Chamomile flowers have a mild, sweet, and herbal flavor that is best suited for an array of fresh and cooked applications. The entire flower is edible, including the petals and the yellow centers, and the blooms can be lightly torn and tossed into green salads or used as an edible garnish for roasted meats. Chamomile flowers can also be sprinkled over fruit crisps, browned in butter and mixed into oatmeal, stirred into lemonade, or blended and rubbed with spices as a flavoring for seafood such as fish. Beyond fresh uses, Chamomile flowers can be infused into oils, dips, syrups, and stocks to flavor soups, salad dressings, sauce, desserts, and rice-based preparations. The flowers also yield a large concentration of essential oils that can be used to flavor ice cream, baked goods, puddings, jams, and cocktails. Chamomile flowers are well-known dried and are used to make the famous Chamomile tea. Chamomile leaves are also edible but may bear a slightly bitter flavor. Chamomile flowers pair well with herbs such as tarragon, mint, and lavender, spices such as cinnamon, ginger, and peppercorn, citruses such as lemons, yuzu, and oranges, berries, apples, fennel, and cucumbers. Fresh Chamomile flowers should be used immediately for the best quality and flavor. Once dried, the flower can be stored up to one year in a sealed container at room temperature, kept in a cool and dark location away from direct sunlight.
Chamomile was one of the most sacred herbs used in Ancient Egypt. The medicinal plant was discovered in hieroglyphics over 2,000 years old, and the flowers were used both topically and internally. Chamomile flowers contain anti-inflammatory properties that were believed to cure fevers, or agues, especially malaria, and the herb was so revered for its healing properties that it was dedicated as an offering to Ra, the god of the sun and all creation. Chamomile flowers were also rubbed over the skin for their sweet, apple-like fragrance. The potent aroma was discovered to keep insects away, further preventing diseases, and the flower’s insect-repellent nature eventually became the primary ingredient used in embalming oils to preserve the bodies of deceased pharaohs. In the present-day, Chamomile has remained a staple medicinal ingredient and is still revered in Egypt as a calming agent for the skin and digestive tract. The flowers grow well in the Nile River Valley, and when in season, the blooms are carefully handpicked or are harvested with a Chamomile rake to keep the flowers intact for fresh use, processing, and drying.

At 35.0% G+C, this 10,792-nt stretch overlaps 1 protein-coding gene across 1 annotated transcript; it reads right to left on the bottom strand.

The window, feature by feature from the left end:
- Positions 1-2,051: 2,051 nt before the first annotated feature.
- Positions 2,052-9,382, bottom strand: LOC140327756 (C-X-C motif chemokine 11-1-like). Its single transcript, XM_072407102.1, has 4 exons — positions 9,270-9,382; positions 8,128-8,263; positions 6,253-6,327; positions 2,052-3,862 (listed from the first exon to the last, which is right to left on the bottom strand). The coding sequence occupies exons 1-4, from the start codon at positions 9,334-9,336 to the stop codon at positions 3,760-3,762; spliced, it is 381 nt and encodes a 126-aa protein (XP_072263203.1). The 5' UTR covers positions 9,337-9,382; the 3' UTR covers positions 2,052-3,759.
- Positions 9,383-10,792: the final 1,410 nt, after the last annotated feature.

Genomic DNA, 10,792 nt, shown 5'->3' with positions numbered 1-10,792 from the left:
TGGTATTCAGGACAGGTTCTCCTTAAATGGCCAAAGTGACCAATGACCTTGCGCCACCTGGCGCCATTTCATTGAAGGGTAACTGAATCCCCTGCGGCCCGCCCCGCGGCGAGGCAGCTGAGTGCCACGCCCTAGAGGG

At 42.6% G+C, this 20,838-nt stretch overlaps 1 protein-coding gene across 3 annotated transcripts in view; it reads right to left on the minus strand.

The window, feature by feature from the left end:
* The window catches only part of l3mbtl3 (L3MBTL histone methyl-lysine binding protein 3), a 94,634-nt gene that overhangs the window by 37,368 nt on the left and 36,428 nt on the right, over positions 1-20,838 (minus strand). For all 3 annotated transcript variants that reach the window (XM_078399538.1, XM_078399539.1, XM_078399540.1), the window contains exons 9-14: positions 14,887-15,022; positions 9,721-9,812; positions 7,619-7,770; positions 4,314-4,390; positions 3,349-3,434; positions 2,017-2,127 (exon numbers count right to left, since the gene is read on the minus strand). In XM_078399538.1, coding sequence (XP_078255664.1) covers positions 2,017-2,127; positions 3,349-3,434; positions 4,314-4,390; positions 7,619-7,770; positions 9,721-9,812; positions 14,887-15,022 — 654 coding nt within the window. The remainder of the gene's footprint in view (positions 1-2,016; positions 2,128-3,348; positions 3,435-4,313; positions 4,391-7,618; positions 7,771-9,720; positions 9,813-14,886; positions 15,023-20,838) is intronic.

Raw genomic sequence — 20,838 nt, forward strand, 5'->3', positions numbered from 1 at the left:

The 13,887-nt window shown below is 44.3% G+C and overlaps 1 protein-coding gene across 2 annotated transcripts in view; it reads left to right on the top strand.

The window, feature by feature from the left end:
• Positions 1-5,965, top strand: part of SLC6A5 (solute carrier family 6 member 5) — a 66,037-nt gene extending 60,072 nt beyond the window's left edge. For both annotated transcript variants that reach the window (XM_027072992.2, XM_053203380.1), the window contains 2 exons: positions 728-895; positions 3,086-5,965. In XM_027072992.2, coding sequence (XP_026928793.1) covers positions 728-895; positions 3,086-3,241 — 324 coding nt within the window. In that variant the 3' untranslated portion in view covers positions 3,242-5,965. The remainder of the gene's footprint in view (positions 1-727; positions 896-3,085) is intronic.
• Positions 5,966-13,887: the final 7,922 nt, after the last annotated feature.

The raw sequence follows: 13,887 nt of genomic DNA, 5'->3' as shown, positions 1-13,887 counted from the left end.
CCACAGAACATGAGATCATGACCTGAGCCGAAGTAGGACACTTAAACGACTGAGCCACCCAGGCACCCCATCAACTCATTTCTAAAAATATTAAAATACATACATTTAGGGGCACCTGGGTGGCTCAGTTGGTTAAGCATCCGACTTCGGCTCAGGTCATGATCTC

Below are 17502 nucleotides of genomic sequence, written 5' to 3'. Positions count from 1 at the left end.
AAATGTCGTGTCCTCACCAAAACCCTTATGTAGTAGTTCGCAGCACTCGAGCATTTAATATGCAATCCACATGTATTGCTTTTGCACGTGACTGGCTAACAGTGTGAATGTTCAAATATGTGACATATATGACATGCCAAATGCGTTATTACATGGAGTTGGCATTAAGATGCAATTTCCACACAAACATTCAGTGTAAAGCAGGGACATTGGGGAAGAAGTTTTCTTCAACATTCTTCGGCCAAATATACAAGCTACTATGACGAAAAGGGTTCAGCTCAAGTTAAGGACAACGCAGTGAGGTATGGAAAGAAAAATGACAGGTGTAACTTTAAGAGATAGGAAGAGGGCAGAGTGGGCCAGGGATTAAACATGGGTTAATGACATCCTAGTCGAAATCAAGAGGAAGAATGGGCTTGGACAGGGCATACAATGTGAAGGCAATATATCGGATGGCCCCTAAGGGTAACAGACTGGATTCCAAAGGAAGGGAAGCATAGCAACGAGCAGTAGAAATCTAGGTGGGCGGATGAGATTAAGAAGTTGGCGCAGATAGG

Chamomile is native to regions of Europe, Africa, and Asia and has been growing wild since ancient times. Each Chamomile variety differs slightly in its native range, beginning with German Chamomile, native to Southern and Central Europe and Asia, while Roman Chamomile is native to Western Europe and North Africa. Regardless of the specific variety, the two cultivars primarily used for culinary purposes have expanded beyond their native regions over time and have become naturalized in temperate areas worldwide, grown in home and commercial gardens. Today Chamomile flowers can be found fresh in select farmer’s markets, in home gardens as edible landscaping and ground cover, and sold dried online through international retailers.
Recipes that include Fresh Chamomile. One is easiest, three is harder.
|Kitchy Kitchen||Fruit & Chamomile Cream with Crushed Toffee|